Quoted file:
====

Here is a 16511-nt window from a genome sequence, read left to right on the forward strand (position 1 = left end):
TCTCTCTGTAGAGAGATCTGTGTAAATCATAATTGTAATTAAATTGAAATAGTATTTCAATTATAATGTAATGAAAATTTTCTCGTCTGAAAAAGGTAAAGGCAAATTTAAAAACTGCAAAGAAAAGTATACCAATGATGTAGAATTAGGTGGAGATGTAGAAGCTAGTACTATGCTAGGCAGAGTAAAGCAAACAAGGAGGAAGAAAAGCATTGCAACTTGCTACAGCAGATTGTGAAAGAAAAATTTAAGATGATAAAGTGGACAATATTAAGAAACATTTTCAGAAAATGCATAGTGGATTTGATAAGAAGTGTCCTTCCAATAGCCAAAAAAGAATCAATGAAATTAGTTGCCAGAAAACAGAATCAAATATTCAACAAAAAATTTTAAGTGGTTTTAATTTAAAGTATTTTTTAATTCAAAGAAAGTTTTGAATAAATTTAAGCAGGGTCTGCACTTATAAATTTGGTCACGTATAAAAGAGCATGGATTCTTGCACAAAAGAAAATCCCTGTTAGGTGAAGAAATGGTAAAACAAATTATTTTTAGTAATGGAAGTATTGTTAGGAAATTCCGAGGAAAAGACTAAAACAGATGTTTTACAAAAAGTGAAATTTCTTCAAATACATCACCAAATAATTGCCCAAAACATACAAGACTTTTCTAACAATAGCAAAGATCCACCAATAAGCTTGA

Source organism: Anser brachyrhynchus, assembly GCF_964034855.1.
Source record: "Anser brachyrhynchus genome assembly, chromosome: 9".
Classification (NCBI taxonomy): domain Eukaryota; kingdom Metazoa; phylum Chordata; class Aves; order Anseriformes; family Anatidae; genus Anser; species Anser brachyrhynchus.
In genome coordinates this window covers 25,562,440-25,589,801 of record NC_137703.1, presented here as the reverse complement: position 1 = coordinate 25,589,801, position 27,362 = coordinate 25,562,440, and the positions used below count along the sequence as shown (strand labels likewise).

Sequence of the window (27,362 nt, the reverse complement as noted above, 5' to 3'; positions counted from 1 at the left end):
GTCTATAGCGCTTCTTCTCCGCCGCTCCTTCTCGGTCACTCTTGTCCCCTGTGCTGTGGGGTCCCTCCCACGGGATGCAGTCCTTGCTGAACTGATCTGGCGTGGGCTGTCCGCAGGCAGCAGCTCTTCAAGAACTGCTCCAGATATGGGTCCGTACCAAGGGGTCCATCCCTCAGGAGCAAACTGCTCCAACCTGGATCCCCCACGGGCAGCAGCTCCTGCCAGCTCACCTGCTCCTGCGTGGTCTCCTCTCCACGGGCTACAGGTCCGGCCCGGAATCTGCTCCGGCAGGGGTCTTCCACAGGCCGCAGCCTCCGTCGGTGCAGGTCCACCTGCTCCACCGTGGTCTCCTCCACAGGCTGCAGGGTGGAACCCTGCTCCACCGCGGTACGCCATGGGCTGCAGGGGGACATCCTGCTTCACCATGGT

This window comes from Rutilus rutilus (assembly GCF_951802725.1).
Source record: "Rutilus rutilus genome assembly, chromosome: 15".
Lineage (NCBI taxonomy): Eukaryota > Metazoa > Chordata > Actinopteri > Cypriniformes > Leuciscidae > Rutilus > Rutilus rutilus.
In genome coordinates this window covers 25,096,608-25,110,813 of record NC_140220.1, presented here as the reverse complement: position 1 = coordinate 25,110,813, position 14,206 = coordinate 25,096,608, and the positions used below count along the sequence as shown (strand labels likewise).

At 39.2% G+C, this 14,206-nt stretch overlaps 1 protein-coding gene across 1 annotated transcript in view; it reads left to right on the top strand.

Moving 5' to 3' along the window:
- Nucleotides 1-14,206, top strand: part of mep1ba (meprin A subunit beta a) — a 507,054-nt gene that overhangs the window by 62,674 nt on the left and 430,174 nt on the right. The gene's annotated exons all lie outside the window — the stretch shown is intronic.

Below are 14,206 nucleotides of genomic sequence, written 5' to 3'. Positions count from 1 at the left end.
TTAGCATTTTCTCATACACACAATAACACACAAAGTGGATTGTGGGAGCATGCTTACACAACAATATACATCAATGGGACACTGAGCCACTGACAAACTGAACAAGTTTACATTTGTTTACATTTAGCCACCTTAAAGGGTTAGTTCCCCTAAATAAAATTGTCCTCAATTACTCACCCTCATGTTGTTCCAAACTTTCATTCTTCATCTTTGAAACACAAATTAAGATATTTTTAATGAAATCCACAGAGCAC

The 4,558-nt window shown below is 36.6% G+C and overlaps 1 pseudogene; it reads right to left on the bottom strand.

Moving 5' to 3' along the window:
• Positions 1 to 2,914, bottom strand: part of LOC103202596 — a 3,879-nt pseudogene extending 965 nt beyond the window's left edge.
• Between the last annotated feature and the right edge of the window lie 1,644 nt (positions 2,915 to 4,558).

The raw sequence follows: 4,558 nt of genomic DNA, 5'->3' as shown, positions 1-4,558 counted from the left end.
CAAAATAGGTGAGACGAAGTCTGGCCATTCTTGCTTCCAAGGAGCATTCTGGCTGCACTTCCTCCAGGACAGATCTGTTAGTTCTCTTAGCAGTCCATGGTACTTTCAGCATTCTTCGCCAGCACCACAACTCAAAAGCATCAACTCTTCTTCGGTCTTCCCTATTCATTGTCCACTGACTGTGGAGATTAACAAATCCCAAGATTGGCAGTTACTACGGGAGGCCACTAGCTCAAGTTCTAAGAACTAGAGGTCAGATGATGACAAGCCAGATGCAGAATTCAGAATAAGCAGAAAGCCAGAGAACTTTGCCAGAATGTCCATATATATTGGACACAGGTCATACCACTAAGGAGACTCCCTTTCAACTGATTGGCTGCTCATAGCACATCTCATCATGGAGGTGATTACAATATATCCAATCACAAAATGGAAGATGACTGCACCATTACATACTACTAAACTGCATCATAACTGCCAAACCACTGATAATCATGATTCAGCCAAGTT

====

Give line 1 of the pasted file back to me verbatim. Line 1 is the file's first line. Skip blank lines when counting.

Here is a 16511-nt window from a genome sequence, read left to right on the forward strand (position 1 = left end):